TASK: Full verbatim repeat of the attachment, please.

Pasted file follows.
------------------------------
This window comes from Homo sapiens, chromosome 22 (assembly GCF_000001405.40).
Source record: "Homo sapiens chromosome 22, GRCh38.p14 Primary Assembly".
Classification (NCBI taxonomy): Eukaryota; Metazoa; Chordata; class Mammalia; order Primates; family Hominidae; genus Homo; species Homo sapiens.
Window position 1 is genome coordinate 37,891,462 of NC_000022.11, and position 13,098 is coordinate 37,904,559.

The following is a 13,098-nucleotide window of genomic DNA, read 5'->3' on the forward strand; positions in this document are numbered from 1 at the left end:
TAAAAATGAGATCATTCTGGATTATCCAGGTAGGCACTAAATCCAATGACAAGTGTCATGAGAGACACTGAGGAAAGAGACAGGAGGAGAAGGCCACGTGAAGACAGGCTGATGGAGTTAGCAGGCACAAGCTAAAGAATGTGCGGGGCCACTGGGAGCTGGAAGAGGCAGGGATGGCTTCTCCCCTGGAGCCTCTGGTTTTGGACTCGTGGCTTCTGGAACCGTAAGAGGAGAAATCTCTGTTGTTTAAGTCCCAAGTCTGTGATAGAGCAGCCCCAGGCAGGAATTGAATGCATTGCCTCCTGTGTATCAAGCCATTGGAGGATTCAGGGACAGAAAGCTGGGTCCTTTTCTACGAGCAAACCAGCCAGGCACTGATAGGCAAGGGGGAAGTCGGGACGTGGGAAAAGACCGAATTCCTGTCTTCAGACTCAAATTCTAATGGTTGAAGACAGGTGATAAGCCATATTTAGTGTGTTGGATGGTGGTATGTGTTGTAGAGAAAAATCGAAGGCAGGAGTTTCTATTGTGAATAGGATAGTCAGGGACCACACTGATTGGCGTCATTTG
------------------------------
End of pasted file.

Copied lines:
This window comes from Homo sapiens, chromosome 22 (assembly GCF_000001405.40).
Source record: "Homo sapiens chromosome 22, GRCh38.p14 Primary Assembly".
Classification (NCBI taxonomy): Eukaryota; Metazoa; Chordata; class Mammalia; order Primates; family Hominidae; genus Homo; species Homo sapiens.
Window position 1 is genome coordinate 37,891,462 of NC_000022.11, and position 13,098 is coordinate 37,904,559.

The following is a 13,098-nucleotide window of genomic DNA, read 5'->3' on the forward strand; positions in this document are numbered from 1 at the left end:
TAAAAATGAGATCATTCTGGATTATCCAGGTAGGCACTAAATCCAATGACAAGTGTCATGAGAGACACTGAGGAAAGAGACAGGAGGAGAAGGCCACGTGAAGACAGGCTGATGGAGTTAGCAGGCACAAGCTAAAGAATGTGCGGGGCCACTGGGAGCTGGAAGAGGCAGGGATGGCTTCTCCCCTGGAGCCTCTGGTTTTGGACTCGTGGCTTCTGGAACCGTAAGAGGAGAAATCTCTGTTGTTTAAGTCCCAAGTCTGTGATAGAGCAGCCCCAGGCAGGAATTGAATGCATTGCCTCCTGTGTATCAAGCCATTGGAGGATTCAGGGACAGAAAGCTGGGTCCTTTTCTACGAGCAAACCAGCCAGGCACTGATAGGCAAGGGGGAAGTCGGGACGTGGGAAAAGACCGAATTCCTGTCTTCAGACTCAAATTCTAATGGTTGAAGACAGGTGATAAGCCATATTTAGTGTGTTGGATGGTGGTATGTGTTGTAGAGAAAAATCGAAGGCAGGAGTTTCTATTGTGAATAGGATAGTCAGGGACCACACTGATTGGCGTCATTTG